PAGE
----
Deuteronomy 32:45
And Moses made an end of speaking all these words to all Israel:
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32:44-47 Here is the solemn delivery of this song to Israel, with a charge to mind all the good words Moses had said unto them. It is not a trifle, but a matter of life and death: mind it, and you are made for ever; neglect it, and you are for ever undone. Oh that men were fully persuaded that religion is their life, even the life of their souls!These verses were, no doubt, added by the author of the supplement to Deuteronomy. For the statements contained in them, consult the marginal references. 44-47. Moses … spake all the words of this song in the ears, &c.—It has been beautifully styled "the Song of the Dying Swan" [Lowth]. It was designed to be a national anthem, which it should be the duty and care of magistrates to make well known by frequent repetition, to animate the people to right sentiments towards a steadfast adherence to His service. No text from Poole on this verse. And Moses made an end of speaking all these words to all Israel. Finished all he had to say to them from the Lord, whether by way of precept, moral, civil, and ceremonial or in the form of a song. And Moses made an end of speaking all these words to all Israel:
45. made an end, etc.] Deuteronomy 20:9, Deuteronomy 26:12, Deuteronomy 31:24. Whether all these words originally referred only to the Code, or are meant by the editor to cover the hortatory addresses added to it, cannot be determined. All Israel, D’s formula.

45–47. A Postscript

Moses again exhorts all Israel to attend to the Law and enforce it on their children, for it is their life, by which they shall prolong their days in the Land. Both the ideas and the language are deuteronomic, and the passage belongs to one of the hortatory supplements to the Law. Most connect it with Deuteronomy 31:24-27.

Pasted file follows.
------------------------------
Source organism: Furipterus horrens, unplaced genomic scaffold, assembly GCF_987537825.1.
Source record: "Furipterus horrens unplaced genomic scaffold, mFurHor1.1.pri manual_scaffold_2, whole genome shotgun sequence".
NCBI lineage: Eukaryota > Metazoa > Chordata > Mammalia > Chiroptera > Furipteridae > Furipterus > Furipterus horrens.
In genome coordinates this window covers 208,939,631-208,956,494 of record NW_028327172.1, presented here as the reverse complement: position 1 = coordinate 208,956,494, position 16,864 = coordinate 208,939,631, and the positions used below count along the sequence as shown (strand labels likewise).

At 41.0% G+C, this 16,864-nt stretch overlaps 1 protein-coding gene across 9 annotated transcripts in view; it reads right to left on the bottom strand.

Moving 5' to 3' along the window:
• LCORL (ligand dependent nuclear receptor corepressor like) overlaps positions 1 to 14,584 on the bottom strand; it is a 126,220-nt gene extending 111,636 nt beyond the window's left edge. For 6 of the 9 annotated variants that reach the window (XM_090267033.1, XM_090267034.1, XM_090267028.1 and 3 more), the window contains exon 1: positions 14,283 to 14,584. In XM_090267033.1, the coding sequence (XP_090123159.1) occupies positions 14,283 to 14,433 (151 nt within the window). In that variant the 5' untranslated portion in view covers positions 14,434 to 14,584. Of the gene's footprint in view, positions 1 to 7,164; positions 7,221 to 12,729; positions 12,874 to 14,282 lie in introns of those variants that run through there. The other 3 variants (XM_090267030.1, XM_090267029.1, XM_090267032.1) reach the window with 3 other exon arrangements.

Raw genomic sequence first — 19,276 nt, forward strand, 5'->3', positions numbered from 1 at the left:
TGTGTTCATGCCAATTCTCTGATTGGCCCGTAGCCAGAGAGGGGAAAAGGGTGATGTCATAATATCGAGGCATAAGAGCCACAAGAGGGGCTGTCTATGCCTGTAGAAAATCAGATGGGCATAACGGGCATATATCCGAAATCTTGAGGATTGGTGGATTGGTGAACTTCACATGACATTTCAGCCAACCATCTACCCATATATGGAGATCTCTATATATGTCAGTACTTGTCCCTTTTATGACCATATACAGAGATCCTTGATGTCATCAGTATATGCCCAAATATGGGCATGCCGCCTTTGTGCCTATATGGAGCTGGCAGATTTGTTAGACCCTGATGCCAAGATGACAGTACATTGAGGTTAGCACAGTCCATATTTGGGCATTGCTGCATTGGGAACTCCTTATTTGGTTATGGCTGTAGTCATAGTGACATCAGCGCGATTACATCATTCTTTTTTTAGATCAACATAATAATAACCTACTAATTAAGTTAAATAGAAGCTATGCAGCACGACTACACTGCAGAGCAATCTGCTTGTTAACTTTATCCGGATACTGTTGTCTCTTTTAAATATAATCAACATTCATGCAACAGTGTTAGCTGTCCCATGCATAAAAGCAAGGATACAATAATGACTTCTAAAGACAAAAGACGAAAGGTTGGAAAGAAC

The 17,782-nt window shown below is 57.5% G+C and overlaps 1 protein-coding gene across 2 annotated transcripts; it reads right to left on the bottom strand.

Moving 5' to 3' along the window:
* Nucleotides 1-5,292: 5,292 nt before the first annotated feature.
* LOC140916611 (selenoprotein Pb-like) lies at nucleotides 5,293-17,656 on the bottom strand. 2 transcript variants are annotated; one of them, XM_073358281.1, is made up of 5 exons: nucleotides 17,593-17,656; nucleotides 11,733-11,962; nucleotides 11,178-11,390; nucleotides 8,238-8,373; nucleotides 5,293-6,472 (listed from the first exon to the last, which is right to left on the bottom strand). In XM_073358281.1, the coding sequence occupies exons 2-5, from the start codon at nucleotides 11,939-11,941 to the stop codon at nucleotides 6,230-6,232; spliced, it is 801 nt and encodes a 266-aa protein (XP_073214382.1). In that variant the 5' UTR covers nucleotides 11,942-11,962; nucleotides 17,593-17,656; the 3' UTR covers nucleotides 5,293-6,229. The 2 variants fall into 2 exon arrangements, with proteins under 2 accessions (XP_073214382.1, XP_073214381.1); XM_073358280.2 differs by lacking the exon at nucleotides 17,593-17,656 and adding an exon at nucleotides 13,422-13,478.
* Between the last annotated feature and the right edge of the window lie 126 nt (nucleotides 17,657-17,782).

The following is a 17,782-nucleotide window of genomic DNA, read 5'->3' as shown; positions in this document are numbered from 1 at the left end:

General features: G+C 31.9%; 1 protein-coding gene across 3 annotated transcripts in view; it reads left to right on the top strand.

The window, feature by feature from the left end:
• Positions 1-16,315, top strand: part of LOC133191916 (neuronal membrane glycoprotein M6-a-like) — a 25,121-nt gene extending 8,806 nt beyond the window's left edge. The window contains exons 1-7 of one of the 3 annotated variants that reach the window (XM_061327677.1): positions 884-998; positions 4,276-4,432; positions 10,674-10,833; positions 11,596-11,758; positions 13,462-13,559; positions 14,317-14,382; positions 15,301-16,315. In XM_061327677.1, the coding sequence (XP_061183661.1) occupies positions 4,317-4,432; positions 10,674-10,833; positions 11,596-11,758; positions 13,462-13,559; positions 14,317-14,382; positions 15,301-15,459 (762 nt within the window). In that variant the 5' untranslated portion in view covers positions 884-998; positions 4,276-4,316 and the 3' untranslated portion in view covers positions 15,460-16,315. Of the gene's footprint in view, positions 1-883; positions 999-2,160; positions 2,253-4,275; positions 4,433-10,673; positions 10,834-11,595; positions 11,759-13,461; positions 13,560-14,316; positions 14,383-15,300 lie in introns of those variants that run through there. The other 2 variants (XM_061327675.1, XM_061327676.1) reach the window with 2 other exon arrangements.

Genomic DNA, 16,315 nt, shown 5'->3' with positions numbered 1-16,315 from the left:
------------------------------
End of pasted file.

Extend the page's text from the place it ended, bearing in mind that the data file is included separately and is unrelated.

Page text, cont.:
Berth.’s proposal to read Shirah, Song, for Torah, Law, in Deuteronomy 32:46 (see on Deuteronomy 31:24) and to refer all the vv. to the Song, is contradicted by the phraseology, which is elsewhere consistently used of the Law.The appeal to their own experience of the worthlessness of idols is followed by a demand that they should acknowledge Jehovah as the only true God. The repetition of "I" is emphatic: "I, I only it," as an expression of being; I am it, ἐγώ εἰμι, John 8:24; John 18:5. The predicate Elohim (vid., 2 Samuel 7:28; Isaiah 37:16) is omitted, because it is contained in the thought itself, and moreover is clearly expressed in the parallel clause which follows, "there is not a God beside Me." Jehovah manifests himself in His doings, which Israel had experienced already, and still continued to experience. He kills and makes alive, etc., i.e., He has the power of life and death. These words do not refer to the immortality of the soul, but to the restoration of life of the people of Israel, which God had delivered up to death (so 1 Samuel 2:6; 2 Kings 5:7; cf. Isaiah 26:19; Hosea 13:10; Wisd. 16:13; Tobit 13:2). This thought, and the following one, which is equally consolatory, that God smites and heals again, are frequently repeated by the prophets (vid., Hosea 6:1; Isaiah 30:26; Isaiah 57:17-18; Jeremiah 17:14). None can deliver out of His hand (vid., Isaiah 43:13; Hosea 5:14; Hosea 2:12).
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